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Working in web development I am in charge of a large array of passwords for various servers, CMSs, etc, etc. At the moment these are stored on paper in a safe, which is cumbersome and an enormous list.

Often my colleagues will also need access to various aspects of the various systems. But of course there are some things only certain people should see. Not all staff accessing it will be server admins some are account managers who just need to be able to login to a CMS to edit a webpage for example.

So I am looking for suggestions of a system that will facilitate this centralisation and safe sharing of passwords. Do you know of anything particularly awesome in this area?

The technology it is based on is not all together important as we run both Windows and Linux servers in the office. Also I would prefer an open source solution, but paid for is fine as well.

Currently PasswordState is looking like the front runner so any comments on that would also be interesting.

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3 Answers 3

I would strongly recommend looking into Secret Server. It has the features your looking for plus logging and isn't very expensive. If you prefer open source and free check out Webkeepass. We started using Webkeepass but switched to Secret Server as it's much more user friendly.

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up vote 1 down vote accepted

We are trialling LastPass Enterprise. I figure the easier it is for users to use the less likely they are to end up writing down passwords or copying them into their clipboards etc. It is certainly not the cheapest alternative and does involve relying on and sharing with a third party.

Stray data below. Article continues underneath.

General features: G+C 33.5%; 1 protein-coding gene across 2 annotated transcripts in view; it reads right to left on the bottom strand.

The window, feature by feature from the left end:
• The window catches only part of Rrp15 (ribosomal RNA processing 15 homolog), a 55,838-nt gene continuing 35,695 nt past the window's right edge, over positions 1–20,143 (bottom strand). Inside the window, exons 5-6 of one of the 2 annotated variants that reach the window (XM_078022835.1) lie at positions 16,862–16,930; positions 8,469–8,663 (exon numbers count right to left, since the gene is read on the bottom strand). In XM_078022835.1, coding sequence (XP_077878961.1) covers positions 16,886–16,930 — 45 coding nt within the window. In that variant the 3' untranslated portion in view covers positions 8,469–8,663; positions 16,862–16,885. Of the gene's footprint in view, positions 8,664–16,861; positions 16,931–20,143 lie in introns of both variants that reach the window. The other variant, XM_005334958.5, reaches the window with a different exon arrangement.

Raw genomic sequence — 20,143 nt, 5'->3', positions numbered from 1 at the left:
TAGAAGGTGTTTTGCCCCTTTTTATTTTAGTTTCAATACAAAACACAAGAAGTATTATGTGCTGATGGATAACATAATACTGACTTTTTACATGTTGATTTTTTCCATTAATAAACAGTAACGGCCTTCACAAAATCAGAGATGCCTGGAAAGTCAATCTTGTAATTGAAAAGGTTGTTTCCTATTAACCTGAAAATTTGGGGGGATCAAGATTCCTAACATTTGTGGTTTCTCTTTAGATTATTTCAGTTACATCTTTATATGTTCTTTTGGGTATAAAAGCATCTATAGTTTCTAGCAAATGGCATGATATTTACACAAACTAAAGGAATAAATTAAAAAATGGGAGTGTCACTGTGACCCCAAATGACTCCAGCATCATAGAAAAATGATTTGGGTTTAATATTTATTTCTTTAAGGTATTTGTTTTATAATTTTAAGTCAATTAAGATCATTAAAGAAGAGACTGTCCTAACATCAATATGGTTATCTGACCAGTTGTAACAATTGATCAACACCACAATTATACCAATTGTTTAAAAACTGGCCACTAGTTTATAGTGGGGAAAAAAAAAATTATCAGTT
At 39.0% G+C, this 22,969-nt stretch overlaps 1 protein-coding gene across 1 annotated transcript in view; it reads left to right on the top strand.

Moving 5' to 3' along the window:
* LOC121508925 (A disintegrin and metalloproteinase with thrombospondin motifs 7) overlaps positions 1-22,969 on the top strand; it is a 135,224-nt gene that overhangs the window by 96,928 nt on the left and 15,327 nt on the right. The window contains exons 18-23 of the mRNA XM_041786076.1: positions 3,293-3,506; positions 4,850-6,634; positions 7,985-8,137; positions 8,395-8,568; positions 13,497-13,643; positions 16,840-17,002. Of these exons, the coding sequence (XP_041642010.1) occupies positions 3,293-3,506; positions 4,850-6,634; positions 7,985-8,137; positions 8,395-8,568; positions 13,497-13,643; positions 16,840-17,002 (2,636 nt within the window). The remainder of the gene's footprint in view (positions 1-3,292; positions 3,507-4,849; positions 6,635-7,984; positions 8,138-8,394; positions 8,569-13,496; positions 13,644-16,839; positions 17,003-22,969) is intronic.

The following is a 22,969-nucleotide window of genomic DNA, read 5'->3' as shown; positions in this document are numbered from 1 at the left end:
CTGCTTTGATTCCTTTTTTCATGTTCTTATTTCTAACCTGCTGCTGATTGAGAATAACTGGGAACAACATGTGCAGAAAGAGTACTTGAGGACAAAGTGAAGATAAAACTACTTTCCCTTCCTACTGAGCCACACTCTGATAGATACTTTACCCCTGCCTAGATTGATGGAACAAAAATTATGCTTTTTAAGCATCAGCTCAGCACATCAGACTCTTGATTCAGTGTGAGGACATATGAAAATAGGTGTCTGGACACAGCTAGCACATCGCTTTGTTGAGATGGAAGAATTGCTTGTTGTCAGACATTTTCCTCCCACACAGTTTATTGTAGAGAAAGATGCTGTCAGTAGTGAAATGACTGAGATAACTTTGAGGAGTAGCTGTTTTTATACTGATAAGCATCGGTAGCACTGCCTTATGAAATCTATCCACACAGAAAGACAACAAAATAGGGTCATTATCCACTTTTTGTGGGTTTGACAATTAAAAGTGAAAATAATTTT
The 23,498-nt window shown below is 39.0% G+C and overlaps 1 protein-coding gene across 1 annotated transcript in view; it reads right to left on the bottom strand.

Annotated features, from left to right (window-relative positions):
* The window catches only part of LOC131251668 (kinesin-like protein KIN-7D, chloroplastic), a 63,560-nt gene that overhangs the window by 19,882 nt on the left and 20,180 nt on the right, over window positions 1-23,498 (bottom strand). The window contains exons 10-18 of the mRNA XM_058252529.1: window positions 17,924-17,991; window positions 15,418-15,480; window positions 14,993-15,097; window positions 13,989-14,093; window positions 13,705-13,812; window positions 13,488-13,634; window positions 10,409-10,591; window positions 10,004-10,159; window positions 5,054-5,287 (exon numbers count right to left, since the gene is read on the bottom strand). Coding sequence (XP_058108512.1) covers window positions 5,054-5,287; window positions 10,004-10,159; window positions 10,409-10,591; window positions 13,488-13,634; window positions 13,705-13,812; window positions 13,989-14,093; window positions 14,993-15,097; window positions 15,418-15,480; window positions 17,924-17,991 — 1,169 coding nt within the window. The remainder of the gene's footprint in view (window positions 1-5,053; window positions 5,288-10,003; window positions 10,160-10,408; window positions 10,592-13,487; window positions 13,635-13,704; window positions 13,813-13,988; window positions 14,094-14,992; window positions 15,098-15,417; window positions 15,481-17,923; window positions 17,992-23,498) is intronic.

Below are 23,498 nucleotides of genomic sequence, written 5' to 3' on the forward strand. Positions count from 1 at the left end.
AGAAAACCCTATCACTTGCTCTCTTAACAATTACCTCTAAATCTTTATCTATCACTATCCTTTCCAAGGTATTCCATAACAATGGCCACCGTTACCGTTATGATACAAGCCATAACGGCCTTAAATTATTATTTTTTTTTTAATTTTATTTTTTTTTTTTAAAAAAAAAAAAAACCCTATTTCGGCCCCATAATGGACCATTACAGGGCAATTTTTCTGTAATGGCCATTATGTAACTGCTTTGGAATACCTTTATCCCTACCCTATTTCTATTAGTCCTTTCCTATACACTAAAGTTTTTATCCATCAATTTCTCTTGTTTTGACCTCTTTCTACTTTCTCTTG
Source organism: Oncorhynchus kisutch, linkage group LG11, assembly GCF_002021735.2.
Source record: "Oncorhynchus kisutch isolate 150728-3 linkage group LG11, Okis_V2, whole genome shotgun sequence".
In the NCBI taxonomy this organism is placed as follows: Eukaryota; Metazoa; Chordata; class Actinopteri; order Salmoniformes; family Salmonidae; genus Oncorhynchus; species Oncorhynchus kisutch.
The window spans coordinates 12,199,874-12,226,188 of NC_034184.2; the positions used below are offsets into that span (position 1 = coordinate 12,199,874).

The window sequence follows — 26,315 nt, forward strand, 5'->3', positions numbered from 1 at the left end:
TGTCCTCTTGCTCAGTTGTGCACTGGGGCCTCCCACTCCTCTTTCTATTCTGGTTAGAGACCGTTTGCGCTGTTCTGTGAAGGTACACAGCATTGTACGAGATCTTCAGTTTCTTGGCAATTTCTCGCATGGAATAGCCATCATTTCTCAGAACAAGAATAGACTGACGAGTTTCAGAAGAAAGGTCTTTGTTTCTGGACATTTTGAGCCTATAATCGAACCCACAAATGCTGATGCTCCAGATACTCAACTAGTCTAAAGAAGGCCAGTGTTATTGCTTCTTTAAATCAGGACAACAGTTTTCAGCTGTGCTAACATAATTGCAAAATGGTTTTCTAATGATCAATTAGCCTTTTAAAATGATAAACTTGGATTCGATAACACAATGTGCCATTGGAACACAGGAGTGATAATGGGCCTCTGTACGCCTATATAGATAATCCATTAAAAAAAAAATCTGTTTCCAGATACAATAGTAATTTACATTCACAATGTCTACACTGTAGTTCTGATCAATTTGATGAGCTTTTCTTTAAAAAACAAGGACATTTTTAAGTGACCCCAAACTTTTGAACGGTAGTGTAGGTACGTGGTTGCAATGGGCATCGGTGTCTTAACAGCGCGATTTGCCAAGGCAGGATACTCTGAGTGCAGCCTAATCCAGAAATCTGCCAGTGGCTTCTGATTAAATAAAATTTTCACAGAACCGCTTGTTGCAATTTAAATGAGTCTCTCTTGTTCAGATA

Still just in the trialling stage and still on the look out for an option with a better user interface and individual password expiry. Its integration into the browser is pretty killer though.

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For Linux you could use SSH-keys then you can leave your passwords in the safe. A SSH key for every people is unique. Then you could write a small script which connect to the server and write the ".authorized_keys" with your defined keys. Then you have a centrilized place where you can insert the keys and they are replicated to all servers.

PasswortState is cool but when you need only a simple solution its enough with a script on linux.

The most common way when you have Windows Server you can use a domain. When the server is in the domain you can login with the domain admin then you have one account with one password. But for Windows are here people who know better about this.

Edit: There is a tool that is called "Alle meine Passwörter" its german but you can make a file on a server and people can open the file and edit. There you can categorize your Passwords. The file is encrypted.

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We do run keys on all the linux servers and we do make use of Windows domains etc. This is more for MySQL connection details, FTP login details for old servers or client machines etc. Not all staff accessing it will be server admins some are account managers who just need to be able to login to a CMS to edit a webpage for example/ –  Treffynnon Mar 23 '11 at 14:46
    
Ah ok ;) very usefull information. You should edit your question. Then is something like PasswordState very cool. Or you as web developer write a short system. @Treffynnon –  Stony Mar 23 '11 at 15:09

protected by Michael Hampton Aug 21 '13 at 23:11

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